Top 3 Business Benefits of (internal) Enterprise 2.0

I was recently asked what are some of my top business benefits of implementing Enterprise 2.0 tools.  Here are three.

1. Personal Information/Knowledge Management

Until recently how did cialis price individuals inside an organization manage their own information and knowledge?  Well without having access to an official KM tool (which most don’t) they use email, their C:\drive and in some cases network file shares.  Now, with many E2.0 offerings the first way a user gets benefit from a tool is to manage their own information.  Think of social bookmarking tools, you first use it to store and retrieve your own bookmarks, then discovering other peoples contributions before finally contributing (with intent) to networks or topics of interest.  The same is true for wikis, and as I saw at Pfizer the first use people get value from is creating pages for projects they are working on to organize their own house before contributing to the community.  When we started selling the solution I part represent we called this ‘Personally Essential, Collectively Critical’, meaning that a tool should first satisfy the need of an individual (which in turn aids adoption) before leveraging network effects to become crucial to the organization.

2. Expertise Identification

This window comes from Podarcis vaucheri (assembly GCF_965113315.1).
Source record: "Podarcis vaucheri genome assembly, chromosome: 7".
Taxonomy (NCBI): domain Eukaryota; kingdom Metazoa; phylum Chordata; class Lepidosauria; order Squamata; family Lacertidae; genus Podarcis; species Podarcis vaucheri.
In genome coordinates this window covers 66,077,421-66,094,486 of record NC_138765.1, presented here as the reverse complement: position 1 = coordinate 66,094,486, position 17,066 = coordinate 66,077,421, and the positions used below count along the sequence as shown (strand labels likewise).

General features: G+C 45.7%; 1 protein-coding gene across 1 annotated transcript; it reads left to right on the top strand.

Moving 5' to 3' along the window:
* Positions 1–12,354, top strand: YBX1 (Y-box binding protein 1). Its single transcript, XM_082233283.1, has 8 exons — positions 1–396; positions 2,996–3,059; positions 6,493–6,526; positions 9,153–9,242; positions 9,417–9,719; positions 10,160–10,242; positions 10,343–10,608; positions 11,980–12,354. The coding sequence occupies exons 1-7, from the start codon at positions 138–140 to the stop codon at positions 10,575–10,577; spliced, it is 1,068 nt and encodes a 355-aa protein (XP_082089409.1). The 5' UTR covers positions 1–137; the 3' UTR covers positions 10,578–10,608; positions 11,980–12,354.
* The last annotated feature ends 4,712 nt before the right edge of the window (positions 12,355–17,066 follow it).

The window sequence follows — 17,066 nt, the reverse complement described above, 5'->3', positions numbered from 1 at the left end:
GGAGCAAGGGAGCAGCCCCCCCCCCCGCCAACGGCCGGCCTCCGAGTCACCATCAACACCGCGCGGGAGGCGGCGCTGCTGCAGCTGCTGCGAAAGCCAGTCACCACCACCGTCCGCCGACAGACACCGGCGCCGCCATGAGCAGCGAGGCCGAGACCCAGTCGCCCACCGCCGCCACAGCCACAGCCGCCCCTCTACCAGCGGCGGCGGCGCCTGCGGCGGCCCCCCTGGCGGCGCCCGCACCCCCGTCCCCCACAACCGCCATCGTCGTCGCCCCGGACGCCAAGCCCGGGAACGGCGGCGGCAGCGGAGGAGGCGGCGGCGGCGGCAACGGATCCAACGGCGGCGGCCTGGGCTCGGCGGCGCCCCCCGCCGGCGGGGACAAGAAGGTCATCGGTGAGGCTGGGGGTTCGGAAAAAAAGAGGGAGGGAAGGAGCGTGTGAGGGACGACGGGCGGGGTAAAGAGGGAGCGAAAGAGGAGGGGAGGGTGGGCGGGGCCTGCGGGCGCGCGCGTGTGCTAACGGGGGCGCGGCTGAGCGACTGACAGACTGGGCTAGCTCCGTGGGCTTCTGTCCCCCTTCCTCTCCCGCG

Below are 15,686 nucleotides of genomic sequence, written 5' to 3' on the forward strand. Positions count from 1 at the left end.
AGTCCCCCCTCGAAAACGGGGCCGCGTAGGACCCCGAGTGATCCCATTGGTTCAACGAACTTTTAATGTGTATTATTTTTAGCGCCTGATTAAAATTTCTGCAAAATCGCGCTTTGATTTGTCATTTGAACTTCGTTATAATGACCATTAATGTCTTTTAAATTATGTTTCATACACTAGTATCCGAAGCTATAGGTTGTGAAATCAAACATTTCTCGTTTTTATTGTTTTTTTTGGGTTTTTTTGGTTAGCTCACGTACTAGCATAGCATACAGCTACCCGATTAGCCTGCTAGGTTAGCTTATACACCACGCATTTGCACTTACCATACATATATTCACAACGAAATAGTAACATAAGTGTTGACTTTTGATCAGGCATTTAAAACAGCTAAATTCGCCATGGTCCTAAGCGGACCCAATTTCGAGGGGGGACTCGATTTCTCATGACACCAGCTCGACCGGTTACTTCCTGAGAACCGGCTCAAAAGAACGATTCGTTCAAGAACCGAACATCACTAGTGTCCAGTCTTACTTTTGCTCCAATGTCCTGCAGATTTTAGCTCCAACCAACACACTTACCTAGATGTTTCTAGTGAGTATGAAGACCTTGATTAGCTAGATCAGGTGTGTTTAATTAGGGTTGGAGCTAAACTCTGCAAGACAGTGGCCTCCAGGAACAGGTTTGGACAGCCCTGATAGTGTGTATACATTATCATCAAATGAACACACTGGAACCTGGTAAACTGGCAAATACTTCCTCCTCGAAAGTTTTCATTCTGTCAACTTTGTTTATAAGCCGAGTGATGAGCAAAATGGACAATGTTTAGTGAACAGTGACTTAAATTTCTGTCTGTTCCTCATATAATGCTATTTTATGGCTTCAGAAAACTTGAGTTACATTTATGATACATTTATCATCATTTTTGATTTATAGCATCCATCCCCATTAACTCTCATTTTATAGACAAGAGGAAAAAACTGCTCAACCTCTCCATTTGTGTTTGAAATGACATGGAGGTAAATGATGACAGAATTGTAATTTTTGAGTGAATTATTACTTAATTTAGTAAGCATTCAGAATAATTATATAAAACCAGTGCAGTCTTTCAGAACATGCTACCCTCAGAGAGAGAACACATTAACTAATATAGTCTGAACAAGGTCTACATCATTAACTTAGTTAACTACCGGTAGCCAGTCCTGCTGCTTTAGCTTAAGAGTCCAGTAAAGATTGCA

One of the top benefits of leveraging E2.0 solutions I often quote is that of finding the experts inside (or external to) the company.  Historically if you worked inside a large organization and wanted to find someone who was an expert in, say, the IT aspect relating to acquisitions, you would first look at the company phone directory or person listing.  You’d try and find someone who indicated they worked in acquisitions or a related department and would have to rely on what their job title says.  Or you might ask around to see if colleagues knew anyone with this particular expertise.  The problem is that a persons job title does not necessarily reflect their real work involvements, expertise or interests.  The same is true for LinkedIn in many respects.  If I wanted to I could change my job title to Technology Director for E2.0 for ACME INC and start fielding inquiries from around the world.  Just because my job title is XYZ it doesn’t necessarily reflect reality.  Now enter E2.0 tools for the enterprise and you are quickly able to tie people to content and people to people.  After time you are able to identify people related to a topic or function not by job title alone but by their real life interactions.  Surely this is a BIG reason to implement E2.0 especially for large, diverse organizations.